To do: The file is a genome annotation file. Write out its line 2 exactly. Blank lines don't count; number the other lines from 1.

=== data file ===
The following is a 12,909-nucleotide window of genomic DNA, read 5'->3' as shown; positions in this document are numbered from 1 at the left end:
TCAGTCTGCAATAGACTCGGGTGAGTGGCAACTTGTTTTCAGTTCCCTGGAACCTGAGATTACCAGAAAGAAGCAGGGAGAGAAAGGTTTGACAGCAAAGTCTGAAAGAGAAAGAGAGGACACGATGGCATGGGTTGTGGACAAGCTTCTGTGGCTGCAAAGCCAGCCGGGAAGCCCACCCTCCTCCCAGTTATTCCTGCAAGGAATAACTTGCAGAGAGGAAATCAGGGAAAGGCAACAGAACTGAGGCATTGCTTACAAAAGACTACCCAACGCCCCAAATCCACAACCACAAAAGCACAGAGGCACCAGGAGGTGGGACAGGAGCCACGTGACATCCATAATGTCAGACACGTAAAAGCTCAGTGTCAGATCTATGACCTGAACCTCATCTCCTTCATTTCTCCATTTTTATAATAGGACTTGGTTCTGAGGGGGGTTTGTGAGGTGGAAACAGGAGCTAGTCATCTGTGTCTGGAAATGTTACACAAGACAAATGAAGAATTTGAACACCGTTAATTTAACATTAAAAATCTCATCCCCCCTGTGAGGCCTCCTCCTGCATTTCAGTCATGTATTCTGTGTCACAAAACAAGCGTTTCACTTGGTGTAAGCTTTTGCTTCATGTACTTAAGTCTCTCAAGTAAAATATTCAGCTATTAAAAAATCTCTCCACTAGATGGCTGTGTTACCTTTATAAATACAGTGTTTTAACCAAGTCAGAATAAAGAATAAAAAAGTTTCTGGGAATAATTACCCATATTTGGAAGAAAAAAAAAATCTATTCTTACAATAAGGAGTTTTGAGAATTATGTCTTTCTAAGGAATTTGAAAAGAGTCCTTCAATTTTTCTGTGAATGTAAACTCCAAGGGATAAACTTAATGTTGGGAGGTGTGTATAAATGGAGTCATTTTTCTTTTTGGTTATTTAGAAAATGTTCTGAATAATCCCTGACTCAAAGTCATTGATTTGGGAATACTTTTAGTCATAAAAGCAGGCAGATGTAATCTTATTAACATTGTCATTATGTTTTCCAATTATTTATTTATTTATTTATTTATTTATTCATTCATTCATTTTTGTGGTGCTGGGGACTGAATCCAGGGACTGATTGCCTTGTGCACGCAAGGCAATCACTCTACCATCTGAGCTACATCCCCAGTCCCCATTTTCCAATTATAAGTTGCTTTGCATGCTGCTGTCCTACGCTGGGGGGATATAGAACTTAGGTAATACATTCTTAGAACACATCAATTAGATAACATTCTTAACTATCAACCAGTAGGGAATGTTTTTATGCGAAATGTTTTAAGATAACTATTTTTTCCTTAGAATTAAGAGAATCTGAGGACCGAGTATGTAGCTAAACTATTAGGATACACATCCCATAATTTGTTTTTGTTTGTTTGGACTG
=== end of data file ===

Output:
TCAGTCTGCAATAGACTCGGGTGAGTGGCAACTTGTTTTCAGTTCCCTGGAACCTGAGATTACCAGAAAGAAGCAGGGAGAGAAAGGTTTGACAGCAAAGTCTGAAAGAGAAAGAGAGGACACGATGGCATGGGTTGTGGACAAGCTTCTGTGGCTGCAAAGCCAGCCGGGAAGCCCACCCTCCTCCCAGTTATTCCTGCAAGGAATAACTTGCAGAGAGGAAATCAGGGAAAGGCAACAGAACTGAGGCATTGCTTACAAAAGACTACCCAACGCCCCAAATCCACAACCACAAAAGCACAGAGGCACCAGGAGGTGGGACAGGAGCCACGTGACATCCATAATGTCAGACACGTAAAAGCTCAGTGTCAGATCTATGACCTGAACCTCATCTCCTTCATTTCTCCATTTTTATAATAGGACTTGGTTCTGAGGGGGGTTTGTGAGGTGGAAACAGGAGCTAGTCATCTGTGTCTGGAAATGTTACACAAGACAAATGAAGAATTTGAACACCGTTAATTTAACATTAAAAATCTCATCCCCCCTGTGAGGCCTCCTCCTGCATTTCAGTCATGTATTCTGTGTCACAAAACAAGCGTTTCACTTGGTGTAAGCTTTTGCTTCATGTACTTAAGTCTCTCAAGTAAAATATTCAGCTATTAAAAAATCTCTCCACTAGATGGCTGTGTTACCTTTATAAATACAGTGTTTTAACCAAGTCAGAATAAAGAATAAAAAAGTTTCTGGGAATAATTACCCATATTTGGAAGAAAAAAAAAATCTATTCTTACAATAAGGAGTTTTGAGAATTATGTCTTTCTAAGGAATTTGAAAAGAGTCCTTCAATTTTTCTGTGAATGTAAACTCCAAGGGATAAACTTAATGTTGGGAGGTGTGTATAAATGGAGTCATTTTTCTTTTTGGTTATTTAGAAAATGTTCTGAATAATCCCTGACTCAAAGTCATTGATTTGGGAATACTTTTAGTCATAAAAGCAGGCAGATGTAATCTTATTAACATTGTCATTATGTTTTCCAATTATTTATTTATTTATTTATTTATTTATTCATTCATTCATTTTTGTGGTGCTGGGGACTGAATCCAGGGACTGATTGCCTTGTGCACGCAAGGCAATCACTCTACCATCTGAGCTACATCCCCAGTCCCCATTTTCCAATTATAAGTTGCTTTGCATGCTGCTGTCCTACGCTGGGGGGATATAGAACTTAGGTAATACATTCTTAGAACACATCAATTAGATAACATTCTTAACTATCAACCAGTAGGGAATGTTTTTATGCGAAATGTTTTAAGATAACTATTTTTTCCTTAGAATTAAGAGAATCTGAGGACCGAGTATGTAGCTAAACTATTAGGATACACATCCCATAATTTGTTTTTGTTTGTTTGGACTG